Sat, Nov 30, 2019 - Page 6 News List

K-pop suicide, conviction renew sex video furor

Bloomberg

K-pop star Jung Joon-young, center, exits the Seoul District Court in South Korea on March 21.

Photo: EPA-EFE

The suicide of popular K-pop singer Koo Hara has prompted calls in South Korea to overhaul laws on sexual assault, while K-pop singer-songwriter Jung Joon-young was convicted on Friday of gang rape and jailed for six years.

Koo, 28, was found dead on Sunday at her home in Seoul. Her last message on Instagram showed her staring into a camera lens from beneath blankets on her bed with a message that read: “Good night.”

Police say a note was found at the scene in which she expressed hopelessness.

Many in South Korea were already aware of her past that included assault by a former boyfriend who she alleged was threatening to release a sex video of her.

The two most popular hashtags on social media in South Korea this week called for punishment of the ex-boyfriend and for the definition of sexual assault to be revamped.

A petition filed with the president’s office demanding changes to laws had 250,000 signatures.

Lawmakers said that it is time to push forward stalled measures that make it easier to impose harsh penalties on those who engage in revenge porn or clandestinely take sexually charged videos.

Lawmaker Lee Jung-mi said in a social media post that Koo’s death shows that change is needed because the nation “cannot neglect illegal filming and circulation of videos.”

South Korean President Moon Jae-in has called for a wide-ranging investigation of sex offenses linked to the entertainment industry and ordered the reopening of inquiries into past allegations.

He issued a decree in June 2017 that set punishment of up to five years in prison, with the measure mostly pertaining to filming through hidden cameras.

On Nov. 19, Moon commented on women’s social status, saying: “It’s still quite a dark reality compared with the rest of the world. I can tell you that I will pay more attention to gender equality.”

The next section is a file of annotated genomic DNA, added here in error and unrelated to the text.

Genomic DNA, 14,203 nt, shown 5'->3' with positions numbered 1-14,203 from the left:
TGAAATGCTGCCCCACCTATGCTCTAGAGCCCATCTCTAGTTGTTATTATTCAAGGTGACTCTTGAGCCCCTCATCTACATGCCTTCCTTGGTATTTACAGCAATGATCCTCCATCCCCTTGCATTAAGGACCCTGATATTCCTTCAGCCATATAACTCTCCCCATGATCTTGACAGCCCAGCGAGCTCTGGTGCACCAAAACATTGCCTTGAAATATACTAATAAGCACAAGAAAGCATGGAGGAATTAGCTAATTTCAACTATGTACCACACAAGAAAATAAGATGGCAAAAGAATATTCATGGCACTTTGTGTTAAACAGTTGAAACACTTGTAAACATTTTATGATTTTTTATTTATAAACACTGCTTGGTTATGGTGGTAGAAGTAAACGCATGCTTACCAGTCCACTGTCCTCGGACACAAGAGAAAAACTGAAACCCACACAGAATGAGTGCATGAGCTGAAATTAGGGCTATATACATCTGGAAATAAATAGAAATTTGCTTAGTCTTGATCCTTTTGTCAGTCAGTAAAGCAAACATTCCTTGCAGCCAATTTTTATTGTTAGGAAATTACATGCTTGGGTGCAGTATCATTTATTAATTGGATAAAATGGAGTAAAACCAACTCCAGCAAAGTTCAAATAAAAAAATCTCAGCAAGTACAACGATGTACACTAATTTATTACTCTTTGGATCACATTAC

Jung and Choi Jong-hoon, a former member of boy band FT Island, were found guilty of gang rape twice in 2016.

Separately, 30-year-old Jung was also convicted of filming himself having sex with other women without their knowledge and sharing the footage 11 times without their consent.

It is the highest-profile example of an epidemic of spy cam crimes in the country, which have prompted widespread anger and seen women demonstrating in Seoul, chanting: “My life is not your porn.”

Jung was jailed for six years and Choi, 29, for five, Yonhap news agency cited the Seoul Central District Court as saying.

“Jung and Choi took part in gang rape of victims who were intoxicated and unable to resist,” the verdict said, rejecting the defendants’ claim that the sex was consensual.

“It is hard to fathom the extent of suffering the victims must have gone through,” it said, adding that the defendants had perceived the victims only as “sexual objects” to be exploited.

Known as molka, spy cam videos are largely made by men secretly filming women in schools, toilets and elsewhere.

About 5,500 people were arrested last year for molka offenses, 97 percent of them men, according to police data.

Additional reporting AFP

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